"Are Christian Copts 'Dhimmis' or 'Infidels'?" That's the Question in Post-Revolutionary Egypt
WASHINGTON, Oct. 5, 2011 /PRNewswire-USNewswire/ -- Coptic Solidarity warned today against the escalation of ugly hate speech and barbaric violence targeting the Copts of Egypt. The indifference of the ruling Junta and the current government is inexcusable, arguably complicit, and therefore forcibly condemnable.
The Copts are the indigenous Christians of Egypt. They amount to 12-15% of the population, or about ten million.
A surge of preposterous "debates" and proclamations is taking over Egypt regarding the position of its Christian Copts in an "Islamic" Egypt. For some they are Dhimmis (non-Muslims living under the will of Islam, in submission and humiliation) who must either convert, pay the jizya (tribute) and willingly accept second-class status, or face death—or emigrate. Egypt's Grand Mufti, Sheikh Ali Goma'a—portrayed in Western media as "tolerant"—further said that Copts are Kuffar (or "infidels," a much demonized position in Islam), while "tolerantly" asserting that, as (intolerable) Dhimmis, Copts may have some rights.
If such proclamations from leading figures in Egypt appear anachronistic or surrealistic, they are fast becoming center stage issues in Post-Revolutionary Egypt, where the most obscurantist, fanatical and regressive Islamists have come to dominate the scene, with the tacit support of the ruling Junta. These include groups such as the Salafists—offshoots of the literalist Wahhabi ideology of Saudi Arabia—and jihadists, competing to establish a Taliban-like state in Egypt, once the military hands authority over to "civilians."
Such "debates" targeting the Copts for simply being Christian, are not theoretical, theological, or merely rhetorical, but incendiary hate speech of the ugliest kind—the sort that usually leads to judiciary procedures in civilized nations. Indeed, they are reminiscent of the Nazi-type propaganda that demonized the "other."
They inflame the mobs against the Copts to the point that torching their churches, homes, and businesses is fast becoming a barbaric pastime hobby; kidnapping their daughters and forcing them to convert to Islam is even seen as a meritorious service by some. Over seventy serious attacks on Copts have taken place since February—the overwhelming majority of which are prompted by the hate speech of imams at growing numbers of mosques.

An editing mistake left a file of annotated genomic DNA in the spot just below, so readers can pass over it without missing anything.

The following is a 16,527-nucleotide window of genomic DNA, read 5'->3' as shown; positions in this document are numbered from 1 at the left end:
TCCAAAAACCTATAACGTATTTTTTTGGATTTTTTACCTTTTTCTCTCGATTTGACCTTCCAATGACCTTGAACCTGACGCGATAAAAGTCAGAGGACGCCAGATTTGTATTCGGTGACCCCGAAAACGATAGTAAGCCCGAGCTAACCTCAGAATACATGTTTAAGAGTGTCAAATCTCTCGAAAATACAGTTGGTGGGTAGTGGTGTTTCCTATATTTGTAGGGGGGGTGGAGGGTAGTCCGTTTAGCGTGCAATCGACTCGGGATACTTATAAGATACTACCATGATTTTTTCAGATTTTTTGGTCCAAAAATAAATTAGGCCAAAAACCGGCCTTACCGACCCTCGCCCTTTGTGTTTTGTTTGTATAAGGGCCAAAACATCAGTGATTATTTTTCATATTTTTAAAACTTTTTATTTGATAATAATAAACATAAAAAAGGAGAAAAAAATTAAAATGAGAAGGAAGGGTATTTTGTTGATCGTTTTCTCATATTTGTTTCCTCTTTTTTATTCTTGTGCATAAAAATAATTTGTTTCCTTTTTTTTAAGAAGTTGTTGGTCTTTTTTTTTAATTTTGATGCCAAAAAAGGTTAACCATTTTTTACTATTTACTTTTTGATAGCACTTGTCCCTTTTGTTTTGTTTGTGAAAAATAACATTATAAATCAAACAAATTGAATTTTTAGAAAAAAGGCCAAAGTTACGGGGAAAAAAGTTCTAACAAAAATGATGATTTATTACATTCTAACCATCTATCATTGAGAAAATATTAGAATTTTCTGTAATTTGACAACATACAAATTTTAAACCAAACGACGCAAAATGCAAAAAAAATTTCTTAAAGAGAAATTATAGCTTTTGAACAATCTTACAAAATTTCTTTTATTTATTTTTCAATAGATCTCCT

Local officials no longer even bother to hide their complacency, if not complicity. After a recent attack, where a church was burned by a Muslim mob of thousands, all under the watchful eyes of the police in Mari-Nab, a village near Edfu (north of Aswan), the Aswan Governor condoned on TV the heinous deed, blaming the Copts for exceeding by three meters (beyond the security permit) their church being rebuilt.
Such verbal and material violence is above and beyond the never-ending discrimination, alienation, and persecution the Copts endure.
Coptic Solidarity warns that the situation could eventually degenerate into wholesale violence—or worse, ethnic cleansing—against the Copts, and further made the point to:
- Hold the ruling Supreme Council of the Armed Forces fully responsible, and fully accountable, and demand that effective measures be taken immediately to abate this dangerous tide;
- Demand that the international community predicate all aid to Egypt on its adhering—constitutionally, and in practice—to international human rights conventions;
- Demand that the UN Human Rights Council appoint a special rapporteur to examine the situation of the Coptic minority in Egypt and report back to the Council.
Coptic Solidarity (www.copticsolidarity.org )
P.O. Box 1450 Centreville, VA 20122, USA
21 bis rue du Simplon 75018 Paris, France
For more information:
USA: Halim Meawad (1-240-644-5153), Caroline Doss (201-418-9090), Magdi Khalil (1-202-725-3091)
Canada: Maher Rizkalla (1-905-399-4147)
Europe: Adel Guindy (+33-1-4701-2600), Helmy Guirguis (+44-7775-800-929), Sobhy Gress (+33-6-3129-4779)
Australia: Ayad Grace (+61-2-9899-5740)
SOURCE Coptic Solidarity
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